We are pleased to announce the publication of our report, Open Education in European Libraries of Higher Education: Implementing the UNESCO Recommendation on OER. The report presents the findings of the […]
“#ebookSOS is run by three academic librarians, on a voluntary basis, and with no formal resourcing. We all do all of this work on top of our busy day jobs.
We rely on donations to be able to keep advocating for fair access to books for libraries.
In the interest of transparency and to make it easier for organisations and individuals to support us, we have set up an Open Collective account, which can be accessed here https://opencollective.com/ebooksos-campaign
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Please consider making a donation or regular payment to enable us to carry on with this important work. Every little bit helps.”
“Open Science encompasses the entire research process and the entire research community. It empowers researchers everywhere to share valuable artifacts from each stage of their investigation and increase visibility and collaboration around their work. Every research community and individual has an opportunity to shape the activities and norms that inspire trust in their work. A commitment to Open Science, therefore, is not a pledge to adopt a few specific behaviors, but to advance openness, transparency and reproducibility in daily life as a researcher.
Together, we can cultivate a more inclusive and trustworthy future for science….”
Abstract: The value of big deals is increasingly unclear. This article briefly discusses factors others have considered in evaluating big deals and covers the four factors that should be considered moving forward: open access, interlibrary loan, post-termination access, and a-la-carte costs. Unsub, a tool for reevaluating big deals created by the nonprofit OurResearch, is introduced. Lessons learned are shared from two years of helping libraries reevaluate big deals to provide insight into the complexities and tradeoffs involved in evaluating big deals across many libraries.
“Now, under different leadership, eLife is changing. Most importantly, eLife leaders are eschewing the traditional binary “accept versus reject” publication decision model in favour of an offer to publish every manuscript that can get past a cursory editorial screen (although there is significant uncertainty about how much initial gatekeeping editors will do). Manuscripts will be posted online alongside reviewer critiques and an editor’s summary of them. A set of standard buzzwords in bold typeface, such as “important”, “solid” and “inadequate”, that effectively amount to a grading system, will be included in the editor’s summary.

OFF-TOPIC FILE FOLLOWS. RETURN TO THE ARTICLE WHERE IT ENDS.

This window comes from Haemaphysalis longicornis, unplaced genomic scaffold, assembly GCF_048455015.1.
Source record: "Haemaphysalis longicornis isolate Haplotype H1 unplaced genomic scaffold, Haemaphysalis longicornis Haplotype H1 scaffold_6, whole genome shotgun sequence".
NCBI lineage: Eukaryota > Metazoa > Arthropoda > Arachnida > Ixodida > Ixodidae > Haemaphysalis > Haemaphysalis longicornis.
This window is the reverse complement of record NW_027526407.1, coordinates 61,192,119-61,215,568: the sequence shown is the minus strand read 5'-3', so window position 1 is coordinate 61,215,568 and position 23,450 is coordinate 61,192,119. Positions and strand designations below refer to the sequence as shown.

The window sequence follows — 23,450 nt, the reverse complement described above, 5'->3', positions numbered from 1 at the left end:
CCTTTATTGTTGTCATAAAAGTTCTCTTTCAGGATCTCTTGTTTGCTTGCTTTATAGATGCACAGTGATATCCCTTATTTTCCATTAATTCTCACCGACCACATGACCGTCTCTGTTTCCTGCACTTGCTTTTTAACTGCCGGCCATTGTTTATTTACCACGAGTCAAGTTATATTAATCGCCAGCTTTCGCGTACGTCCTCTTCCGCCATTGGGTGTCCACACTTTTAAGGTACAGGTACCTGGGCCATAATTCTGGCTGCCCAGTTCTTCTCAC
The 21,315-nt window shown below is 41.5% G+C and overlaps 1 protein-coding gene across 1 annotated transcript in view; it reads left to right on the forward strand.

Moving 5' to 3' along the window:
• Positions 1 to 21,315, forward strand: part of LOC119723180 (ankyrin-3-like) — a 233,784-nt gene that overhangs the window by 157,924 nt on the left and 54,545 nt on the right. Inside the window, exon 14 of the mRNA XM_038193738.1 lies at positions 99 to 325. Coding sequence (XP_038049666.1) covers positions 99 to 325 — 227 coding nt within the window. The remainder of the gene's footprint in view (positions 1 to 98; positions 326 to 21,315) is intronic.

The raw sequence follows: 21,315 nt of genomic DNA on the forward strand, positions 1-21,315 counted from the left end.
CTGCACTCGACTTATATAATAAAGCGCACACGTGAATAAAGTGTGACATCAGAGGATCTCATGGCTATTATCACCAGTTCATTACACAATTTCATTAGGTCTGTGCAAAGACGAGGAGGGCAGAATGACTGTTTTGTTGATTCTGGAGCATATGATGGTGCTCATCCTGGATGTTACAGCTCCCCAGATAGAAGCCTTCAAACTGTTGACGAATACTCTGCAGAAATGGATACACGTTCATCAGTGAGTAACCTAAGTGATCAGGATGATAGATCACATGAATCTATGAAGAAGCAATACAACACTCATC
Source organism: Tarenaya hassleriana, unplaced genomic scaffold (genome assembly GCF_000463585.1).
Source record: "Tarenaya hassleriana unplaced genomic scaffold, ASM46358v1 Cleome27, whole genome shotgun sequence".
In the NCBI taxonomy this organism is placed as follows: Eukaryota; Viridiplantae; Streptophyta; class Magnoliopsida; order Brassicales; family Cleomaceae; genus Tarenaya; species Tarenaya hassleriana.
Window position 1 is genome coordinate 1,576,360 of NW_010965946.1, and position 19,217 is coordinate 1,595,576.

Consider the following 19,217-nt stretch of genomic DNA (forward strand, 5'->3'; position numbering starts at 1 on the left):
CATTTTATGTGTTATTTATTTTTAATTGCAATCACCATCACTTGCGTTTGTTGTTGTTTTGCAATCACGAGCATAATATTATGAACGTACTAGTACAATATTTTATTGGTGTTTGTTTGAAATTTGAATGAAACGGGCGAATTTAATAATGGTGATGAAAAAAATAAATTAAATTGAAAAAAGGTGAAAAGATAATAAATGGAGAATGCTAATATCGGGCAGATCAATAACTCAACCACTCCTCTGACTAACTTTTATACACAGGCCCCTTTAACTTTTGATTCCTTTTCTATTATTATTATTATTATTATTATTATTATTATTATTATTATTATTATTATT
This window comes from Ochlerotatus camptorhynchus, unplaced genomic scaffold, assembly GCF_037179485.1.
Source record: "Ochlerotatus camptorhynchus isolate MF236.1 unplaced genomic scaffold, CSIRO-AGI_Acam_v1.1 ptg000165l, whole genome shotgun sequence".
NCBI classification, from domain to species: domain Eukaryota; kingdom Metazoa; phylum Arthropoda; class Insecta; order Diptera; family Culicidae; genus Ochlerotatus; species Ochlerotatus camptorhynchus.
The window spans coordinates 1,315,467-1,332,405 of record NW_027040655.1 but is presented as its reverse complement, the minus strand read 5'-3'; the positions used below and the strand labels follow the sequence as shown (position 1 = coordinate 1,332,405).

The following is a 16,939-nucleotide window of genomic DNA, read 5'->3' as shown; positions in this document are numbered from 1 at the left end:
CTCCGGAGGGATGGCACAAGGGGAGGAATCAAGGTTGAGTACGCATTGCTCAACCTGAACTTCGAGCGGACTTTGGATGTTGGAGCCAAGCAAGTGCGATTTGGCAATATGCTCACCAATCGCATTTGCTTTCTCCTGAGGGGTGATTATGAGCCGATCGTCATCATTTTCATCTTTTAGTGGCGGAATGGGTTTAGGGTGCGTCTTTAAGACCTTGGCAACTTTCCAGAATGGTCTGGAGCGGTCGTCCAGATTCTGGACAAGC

Noticeably absent from the list of standard buzzwords are descriptors that come anywhere close to conveying the sentiment “should be rejected”. Authors will decide whether and how they respond to reviewer comments – additional rounds of review can ensue, at the author’s discretion. In essence, eLife will offer to publish manuscripts with an “inadequate” grade, that editors and reviewers would have previously rejected.
It’s an experimental approach to scientific publishing that has some merits and some supporters. However, it is hard for me to see the changes at eLife as anything other than its demise….”
“Is A New Vision for Islamic Pasts and Futures—an interactive, open-access, born-digital monograph developed by Brown University Digital Publications and published in August by MIT Press—the monograph of the future? Asking readers to imagine Islam anew, as a vast web of interconnected traces seen through the prism of time, the book opens with a networked table of contents. Portals lead to different time periods across different parts of the world, inviting readers to explore Islam via a path of their choosing. In designing a one-of-a-kind trajectory that follows their own interests and queries, the reader, effectively, creates their own journey while traversing the world of ideas and evidence that has been curated by the author.
This groundbreaking interface, says author Shahzad Bashir, Aga Khan Professor of Islamic Humanities at Brown, “performs, rather than simply states, the book’s argument—namely, that we see pasts and futures as fields of unlimited possibility that come alive through a combination of close observation and ethical positioning.” …
In working together to produce and disseminate essential knowledge for broad audiences, Brown University Library and the MIT Press are also addressing issues of scalability and sustainability. A critical goal of the series is to mobilize knowledge creation and sharing. To this end, On Seeing will comprise a publication suite that includes a multiplicity of forms. The print book, providing a revenue stream to help offset costs, will be offered at a reasonable price and distributed globally in order to reach the widest possible readership. The enhanced, open-access digital publication will be developed using the open-source publishing platform PubPub, which introduces a less bespoke approach to interactive design and development….
We are seeing the payoff from these investments through the expansive reach and impact that this approach to digital publication, together with presses gravitating to open access….”
“A Fiji-based academic challenged the Pacific region’s media and policymakers today over climate crisis coverage, asking whether the discriminatory style of reporting was a case of climate injustice.
Associate Professor Shailendra Singh, head of the journalism programme at the University of the South Pacific, said climate press conferences and meetings were too focused on providing coverage of “privileged elite viewpoints”.